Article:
• Lotus Quickr team collaboration software features content libraries and team places where content can be organized and shared for a project or team; connectors that allow employees to work and collaborate without having to switch applications; and RSS/ATOM content feeds to consolidate content and progress updates within Web pages so all constituents can be kept up to date.


Click here for more information about these and other Lotus collaboration and social business offerings.

The Take Away

The transition to social businesses portends a transformational shift away from the traditional, hierarchical organization that's built on a structure and a culture of departments and compartmentalization. Successfully incorporating social technologies and social networks, and the resulting interactions and interdependencies, means companies will be required to become more transparent and trust that positive synergies will result from breaking down hierarchical barriers and opening kimonos.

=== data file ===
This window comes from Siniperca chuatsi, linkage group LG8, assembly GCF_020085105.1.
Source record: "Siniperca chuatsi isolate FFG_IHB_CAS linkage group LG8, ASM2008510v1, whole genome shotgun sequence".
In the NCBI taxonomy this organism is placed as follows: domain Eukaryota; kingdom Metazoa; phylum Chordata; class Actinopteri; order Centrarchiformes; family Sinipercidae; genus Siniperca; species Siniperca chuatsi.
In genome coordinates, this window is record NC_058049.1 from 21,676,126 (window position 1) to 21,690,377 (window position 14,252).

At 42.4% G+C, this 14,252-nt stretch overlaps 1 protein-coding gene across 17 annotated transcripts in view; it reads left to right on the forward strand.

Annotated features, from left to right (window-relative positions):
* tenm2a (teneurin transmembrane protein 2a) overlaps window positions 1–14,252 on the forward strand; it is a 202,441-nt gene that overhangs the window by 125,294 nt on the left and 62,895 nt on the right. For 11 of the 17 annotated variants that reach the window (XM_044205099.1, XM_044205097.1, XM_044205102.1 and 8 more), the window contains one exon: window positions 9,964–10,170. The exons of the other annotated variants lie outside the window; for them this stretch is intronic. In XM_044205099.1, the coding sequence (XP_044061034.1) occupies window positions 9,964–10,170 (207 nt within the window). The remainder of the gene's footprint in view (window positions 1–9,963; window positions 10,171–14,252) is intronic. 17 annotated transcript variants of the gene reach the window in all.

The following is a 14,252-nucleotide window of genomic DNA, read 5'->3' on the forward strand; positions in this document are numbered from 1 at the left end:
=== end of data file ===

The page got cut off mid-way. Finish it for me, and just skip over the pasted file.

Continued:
IBM is betting big that the path to becoming a social business is inevitable. But those companies that succeed will be those that most effectively embrace the necessary culture to deepen relationships and build trust among employees, management, customers, and suppliers.


To learn more about social networks and the IT professional, read my recent MC Press article, "The Online Social Network Revolution and Why You Should Care."


Bill Rice

Bill Rice is a technology marketer and founder of Humanized Communications, a digital marketing agency. He is a former editor of MC Showcase, is a former marketing communications director for Vision Solutions, and even did a stint as an IT manager for a shop that had an AS/400 model C10 (this just dated him). He can be reached at This email address is being protected from spambots. You need JavaScript enabled to view it..